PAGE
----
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Can Swiss Cheese Really Help Us Become Better Investors?

Have you ever heard about the “Swiss Cheese” technique?

This is not some weird cooking method practiced by celebrity European chefs. Nor is it some unusual way of eating Emmental, Gruyère or Raclette.

Instead, the “Swiss Cheese” process is a time-management procedure described by Alan Lakein, who is also the author of “How to Get Control of Your Time and Your Life“.

All change

Lakein reckons that when we are faced with an onerous task, one of the best ways to tackle the chore is to break it down into more digestible pieces.

By doing just little bits a time, we should eventually reach the point when we can comfortably finish the once-unwieldy undertaking. That is because it is now more manageable.

The “Swiss Cheese” method is something that has changed not only the way that I approach work but also the way that I invest, which leads me to the nub of this week’s newsletter.

In years gone by, it was nigh on impossible for many of us to buy small parcels of blue-chip stocks for our portfolios here in Singapore. That was not because of a lack of enthusiasm on our part to accumulate good shares over the long term. Instead, it was because we couldn’t do it practicably, if we could even do it at all.

But all that is about to change.

Life-changing moment

From January next year, we will witness one of the most momentous changes to the way that we look at shares in Singapore, forever. It will be the investing opportunity of a lifetime.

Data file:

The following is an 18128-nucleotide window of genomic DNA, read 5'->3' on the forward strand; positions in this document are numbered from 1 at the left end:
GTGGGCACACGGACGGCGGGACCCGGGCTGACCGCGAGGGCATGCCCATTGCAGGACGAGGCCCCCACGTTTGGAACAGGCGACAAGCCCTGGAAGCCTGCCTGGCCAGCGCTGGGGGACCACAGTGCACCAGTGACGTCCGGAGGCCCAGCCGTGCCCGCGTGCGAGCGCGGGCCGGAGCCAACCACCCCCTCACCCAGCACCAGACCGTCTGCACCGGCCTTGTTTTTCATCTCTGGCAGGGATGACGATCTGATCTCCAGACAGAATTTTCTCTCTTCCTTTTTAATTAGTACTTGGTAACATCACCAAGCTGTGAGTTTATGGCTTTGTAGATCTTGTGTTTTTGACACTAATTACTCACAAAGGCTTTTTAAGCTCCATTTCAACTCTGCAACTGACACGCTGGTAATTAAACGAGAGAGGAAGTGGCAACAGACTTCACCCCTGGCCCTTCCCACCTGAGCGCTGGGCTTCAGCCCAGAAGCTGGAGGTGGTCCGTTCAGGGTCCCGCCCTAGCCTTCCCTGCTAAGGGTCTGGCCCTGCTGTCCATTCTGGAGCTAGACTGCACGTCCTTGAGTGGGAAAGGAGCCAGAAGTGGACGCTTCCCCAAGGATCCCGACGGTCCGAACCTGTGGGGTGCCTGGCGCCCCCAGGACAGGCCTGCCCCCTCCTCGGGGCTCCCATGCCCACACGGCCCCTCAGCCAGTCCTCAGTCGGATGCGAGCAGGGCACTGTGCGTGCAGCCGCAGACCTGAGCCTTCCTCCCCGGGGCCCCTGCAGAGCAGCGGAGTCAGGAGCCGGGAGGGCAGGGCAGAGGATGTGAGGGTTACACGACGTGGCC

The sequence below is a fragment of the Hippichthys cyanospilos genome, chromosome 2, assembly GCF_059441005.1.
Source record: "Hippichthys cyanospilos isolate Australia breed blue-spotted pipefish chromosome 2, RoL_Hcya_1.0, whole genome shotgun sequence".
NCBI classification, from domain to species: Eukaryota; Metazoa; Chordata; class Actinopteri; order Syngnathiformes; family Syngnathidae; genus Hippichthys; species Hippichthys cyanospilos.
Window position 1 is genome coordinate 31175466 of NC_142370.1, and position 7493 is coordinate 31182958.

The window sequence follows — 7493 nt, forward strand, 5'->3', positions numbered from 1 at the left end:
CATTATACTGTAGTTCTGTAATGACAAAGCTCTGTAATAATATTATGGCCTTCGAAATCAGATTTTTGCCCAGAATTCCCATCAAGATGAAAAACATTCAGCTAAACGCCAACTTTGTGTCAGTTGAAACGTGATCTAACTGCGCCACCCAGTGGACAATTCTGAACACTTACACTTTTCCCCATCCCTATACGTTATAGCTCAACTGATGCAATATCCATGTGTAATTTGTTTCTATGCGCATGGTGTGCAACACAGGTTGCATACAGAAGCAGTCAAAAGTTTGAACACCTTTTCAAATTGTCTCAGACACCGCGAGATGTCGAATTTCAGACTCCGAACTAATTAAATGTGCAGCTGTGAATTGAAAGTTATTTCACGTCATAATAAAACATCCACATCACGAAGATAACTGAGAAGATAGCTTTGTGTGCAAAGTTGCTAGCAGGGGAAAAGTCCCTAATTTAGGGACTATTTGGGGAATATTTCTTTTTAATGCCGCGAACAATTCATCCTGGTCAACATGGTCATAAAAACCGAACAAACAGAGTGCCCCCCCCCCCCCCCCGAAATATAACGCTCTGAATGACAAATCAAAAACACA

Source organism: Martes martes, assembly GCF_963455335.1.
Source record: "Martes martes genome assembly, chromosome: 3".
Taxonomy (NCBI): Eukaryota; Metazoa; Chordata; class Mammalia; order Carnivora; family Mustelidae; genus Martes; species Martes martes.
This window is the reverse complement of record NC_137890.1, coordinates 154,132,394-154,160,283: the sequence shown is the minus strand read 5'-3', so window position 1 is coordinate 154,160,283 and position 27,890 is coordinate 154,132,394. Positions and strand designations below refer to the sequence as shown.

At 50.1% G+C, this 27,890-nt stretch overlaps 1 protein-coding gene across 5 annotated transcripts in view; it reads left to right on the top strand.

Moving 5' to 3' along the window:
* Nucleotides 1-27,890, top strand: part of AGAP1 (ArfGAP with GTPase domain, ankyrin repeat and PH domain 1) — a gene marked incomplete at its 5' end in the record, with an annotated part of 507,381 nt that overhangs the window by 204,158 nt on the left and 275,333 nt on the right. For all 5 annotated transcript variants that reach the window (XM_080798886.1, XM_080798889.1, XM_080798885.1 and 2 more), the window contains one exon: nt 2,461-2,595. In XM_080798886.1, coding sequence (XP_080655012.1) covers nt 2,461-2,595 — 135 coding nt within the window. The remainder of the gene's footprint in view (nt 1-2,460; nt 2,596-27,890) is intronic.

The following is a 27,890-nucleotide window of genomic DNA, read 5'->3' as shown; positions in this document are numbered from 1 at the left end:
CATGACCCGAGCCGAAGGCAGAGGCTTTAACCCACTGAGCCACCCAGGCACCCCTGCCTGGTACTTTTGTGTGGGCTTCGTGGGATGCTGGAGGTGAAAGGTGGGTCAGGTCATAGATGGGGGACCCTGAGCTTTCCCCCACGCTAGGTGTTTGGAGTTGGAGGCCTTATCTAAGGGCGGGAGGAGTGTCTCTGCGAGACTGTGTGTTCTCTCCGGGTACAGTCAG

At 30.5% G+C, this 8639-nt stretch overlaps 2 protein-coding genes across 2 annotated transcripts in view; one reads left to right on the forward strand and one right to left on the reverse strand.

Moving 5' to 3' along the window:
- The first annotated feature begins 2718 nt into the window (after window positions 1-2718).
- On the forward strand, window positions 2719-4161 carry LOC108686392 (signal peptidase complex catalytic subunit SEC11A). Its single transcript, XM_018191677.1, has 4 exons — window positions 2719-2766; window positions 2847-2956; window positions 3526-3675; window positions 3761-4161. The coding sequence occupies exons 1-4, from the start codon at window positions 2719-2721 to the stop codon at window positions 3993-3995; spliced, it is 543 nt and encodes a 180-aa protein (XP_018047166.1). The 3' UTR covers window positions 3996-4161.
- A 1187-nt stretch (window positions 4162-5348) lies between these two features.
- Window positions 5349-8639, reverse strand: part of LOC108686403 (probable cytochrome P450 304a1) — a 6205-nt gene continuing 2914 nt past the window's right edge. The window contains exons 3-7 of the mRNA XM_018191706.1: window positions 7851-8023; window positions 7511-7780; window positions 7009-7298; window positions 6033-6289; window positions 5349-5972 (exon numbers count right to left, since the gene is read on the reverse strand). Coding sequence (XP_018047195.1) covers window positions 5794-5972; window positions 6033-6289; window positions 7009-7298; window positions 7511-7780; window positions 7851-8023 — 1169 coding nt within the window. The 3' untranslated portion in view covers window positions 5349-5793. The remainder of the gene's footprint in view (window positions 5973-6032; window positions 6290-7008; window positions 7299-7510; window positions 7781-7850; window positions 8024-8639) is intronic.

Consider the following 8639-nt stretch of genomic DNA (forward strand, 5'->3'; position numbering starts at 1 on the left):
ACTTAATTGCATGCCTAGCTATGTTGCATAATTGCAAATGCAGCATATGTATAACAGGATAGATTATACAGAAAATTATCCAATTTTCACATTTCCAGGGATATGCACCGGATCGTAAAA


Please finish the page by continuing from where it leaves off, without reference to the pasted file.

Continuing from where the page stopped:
On 19 January 2015, the lot sizes for buying Singapore stocks will be slashed from 1,000 shares to just 100 shares. It will be a life-changing moment. Just think about how that could appreciably alter the way that we invest.

Gone will be the days when we are forced to look at share prices rather than their valuations to decide whether we should include them in our portfolios. No long will we have to make unnecessary compromises to the way that we buy shares.

Many of us who, for example, have hankered after some OCBC (SGX: O39), DBS Group (SGX: D05) or UOB (SGX: U11) will no longer have to stump up S$10,000, S$20,000 or S$23,000 at one go to do so. Instead, the considerations could be a more affordable S$1,000, S$2,000 or S$2,300.

The affordability of shares could not be starker if we consider some members of the Jardine Group of companies. Jardine Strategic Holdings (SGX: J37), Jardine Cycle & Carriage (SGX: C07) and Jardine Matheson (SGX: J36) could now be more affordable when lot sizes are cut.

From January, we could all start to build and own portfolios of good quality stocks.

Quality not quantity

By adopting a “Swiss Cheese” approach, we can gradually accumulate quality shares for the long term. Simply by adding, adding, adding prime stocks over the long haul, we can slowly increase our exposure to some excellent wealth-creating companies.

But the “Swiss Cheese” technique works on another level too.

It can be useful reminder that we don’t need to rush into building our portfolios overnight. We can afford to take our time. Warren Buffett once said: “If we can’t find things within our circle of competence, we don’t expand the circle. We’ll wait.

Buffett’s advice is a statement of genius. When we invest, we should only consider buying shares in companies that we understand thoroughly. Buying something that we know nothing about can be a recipe for ruin.

Peter Lynch said something similar. He quipped: “Your investor’s edge is not something you get from Wall Street experts. It’s something you already have.

There is a lot that we can learn from the investing masters. So sharpen your investing knives and get ready for the investing opportunity of a lifetime.

I’ll leave you this week with a well-trodden Alan Lakein quote: “If you fail to plan, you plan to fail”.

A version of this article first appeared in Take Stock Singapore.

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The information provided is for general information purposes only and is not intended to be personalised investment or financial advice. Motley Fool Singapore Director David Kuo doesn’t own shares in any companies mentioned.